And if you'd like to send us feedback or ask a question our email address is bookcougars at gmail dot com.

I'd be so honored if you'd give us a listen. 

P.s. What is it with me and animals in my titles? WildmooBooks blog, Book Cougars podcast...?

Wednesday, December 7, 2016

Martin Luther's Travel Guide by Cornelia Dömer

Martin Luther's Travel Guide (WildmooBooks.com)

Martin Luther's Travel Guide is a helpful guide for planning a pilgrimage to Germany and a nice introduction to Luther's life and times. It covers the major locations, people, and conflicts in Luther's life and work, and offers websites, hotel recommendations, maps, and sites to see in each city/town as well as travel suggestions by car or rail.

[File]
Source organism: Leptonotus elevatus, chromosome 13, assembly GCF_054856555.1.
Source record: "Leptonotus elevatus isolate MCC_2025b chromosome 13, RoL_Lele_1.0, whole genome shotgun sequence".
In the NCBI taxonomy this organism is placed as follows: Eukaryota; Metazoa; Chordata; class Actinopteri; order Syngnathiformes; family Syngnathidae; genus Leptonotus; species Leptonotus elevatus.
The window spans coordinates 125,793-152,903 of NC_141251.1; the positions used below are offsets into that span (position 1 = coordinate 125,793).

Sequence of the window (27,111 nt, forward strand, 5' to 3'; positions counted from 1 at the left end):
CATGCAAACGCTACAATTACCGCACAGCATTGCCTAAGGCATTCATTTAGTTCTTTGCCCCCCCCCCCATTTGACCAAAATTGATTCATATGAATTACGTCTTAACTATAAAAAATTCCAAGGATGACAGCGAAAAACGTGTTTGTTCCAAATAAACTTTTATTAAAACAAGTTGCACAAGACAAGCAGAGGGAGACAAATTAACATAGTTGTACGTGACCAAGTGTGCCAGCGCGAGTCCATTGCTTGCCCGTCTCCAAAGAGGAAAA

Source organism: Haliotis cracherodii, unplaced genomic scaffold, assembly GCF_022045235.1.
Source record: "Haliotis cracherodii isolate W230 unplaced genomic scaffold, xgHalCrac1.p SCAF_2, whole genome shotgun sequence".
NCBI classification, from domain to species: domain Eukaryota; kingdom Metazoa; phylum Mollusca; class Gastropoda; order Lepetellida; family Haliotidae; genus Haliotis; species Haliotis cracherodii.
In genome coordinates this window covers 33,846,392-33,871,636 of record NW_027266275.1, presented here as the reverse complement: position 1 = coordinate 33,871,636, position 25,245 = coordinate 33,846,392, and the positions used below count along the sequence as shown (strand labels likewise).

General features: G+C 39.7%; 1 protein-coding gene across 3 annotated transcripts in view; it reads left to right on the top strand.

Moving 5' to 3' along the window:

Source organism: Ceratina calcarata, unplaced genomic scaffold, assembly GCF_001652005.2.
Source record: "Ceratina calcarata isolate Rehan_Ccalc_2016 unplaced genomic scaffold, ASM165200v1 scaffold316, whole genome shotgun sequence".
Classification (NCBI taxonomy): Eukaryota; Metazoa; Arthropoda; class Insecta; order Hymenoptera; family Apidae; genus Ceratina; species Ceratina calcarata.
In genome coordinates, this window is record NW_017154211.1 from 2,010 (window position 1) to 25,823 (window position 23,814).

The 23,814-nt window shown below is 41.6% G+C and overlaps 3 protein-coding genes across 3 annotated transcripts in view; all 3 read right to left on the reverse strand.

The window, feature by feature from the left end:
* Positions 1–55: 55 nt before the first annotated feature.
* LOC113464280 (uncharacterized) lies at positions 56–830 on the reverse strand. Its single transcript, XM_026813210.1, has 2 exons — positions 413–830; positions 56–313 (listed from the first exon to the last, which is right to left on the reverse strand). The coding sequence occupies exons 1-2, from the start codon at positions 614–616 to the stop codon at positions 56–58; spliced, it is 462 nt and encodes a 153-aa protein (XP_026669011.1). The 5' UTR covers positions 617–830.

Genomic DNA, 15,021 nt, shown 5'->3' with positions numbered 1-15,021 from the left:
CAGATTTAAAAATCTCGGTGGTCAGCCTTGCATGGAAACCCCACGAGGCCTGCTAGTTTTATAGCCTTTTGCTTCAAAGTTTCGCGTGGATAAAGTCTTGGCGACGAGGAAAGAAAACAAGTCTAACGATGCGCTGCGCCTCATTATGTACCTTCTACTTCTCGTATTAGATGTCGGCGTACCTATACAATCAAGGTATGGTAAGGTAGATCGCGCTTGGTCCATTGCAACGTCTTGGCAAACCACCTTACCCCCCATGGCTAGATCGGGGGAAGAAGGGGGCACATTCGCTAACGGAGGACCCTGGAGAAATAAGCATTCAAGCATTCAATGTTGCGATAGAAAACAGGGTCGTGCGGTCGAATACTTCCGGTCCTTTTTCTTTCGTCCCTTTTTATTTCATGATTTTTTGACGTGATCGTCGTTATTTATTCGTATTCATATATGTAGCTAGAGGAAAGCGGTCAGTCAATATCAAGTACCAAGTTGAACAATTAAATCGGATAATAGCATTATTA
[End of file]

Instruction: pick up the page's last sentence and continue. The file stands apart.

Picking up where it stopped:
I like that the address, phone number, and website of monuments, museums, hotels, and other sites are individually listed. For being only 176 pages, this book packs in a ton of information. Its small size (5x8 inches) makes it an easy resource to carry around in a day-pack or purse and it is sturdily constructed to withstand actual travel usage.

The book includes s a list of some of the larger events and exhibits throughout Germany that celebrate the 500th anniversary of Luther nailing his 95th Theses to the Wittenburg church castle door on October 31, 1517.

I've been making the rounds, visiting the recommended websites, and a good please to start is, visit-luther.com.

The book also lists three Luther related exhibits currently on in the US:
  • Los Angeles: www.lacma.org (now through March 26, 2017)
  • Minneapolis: new.artsmia.org/luther (now through January 15, 2017)
  • New York: themorgan.org (now through January 22, 2017)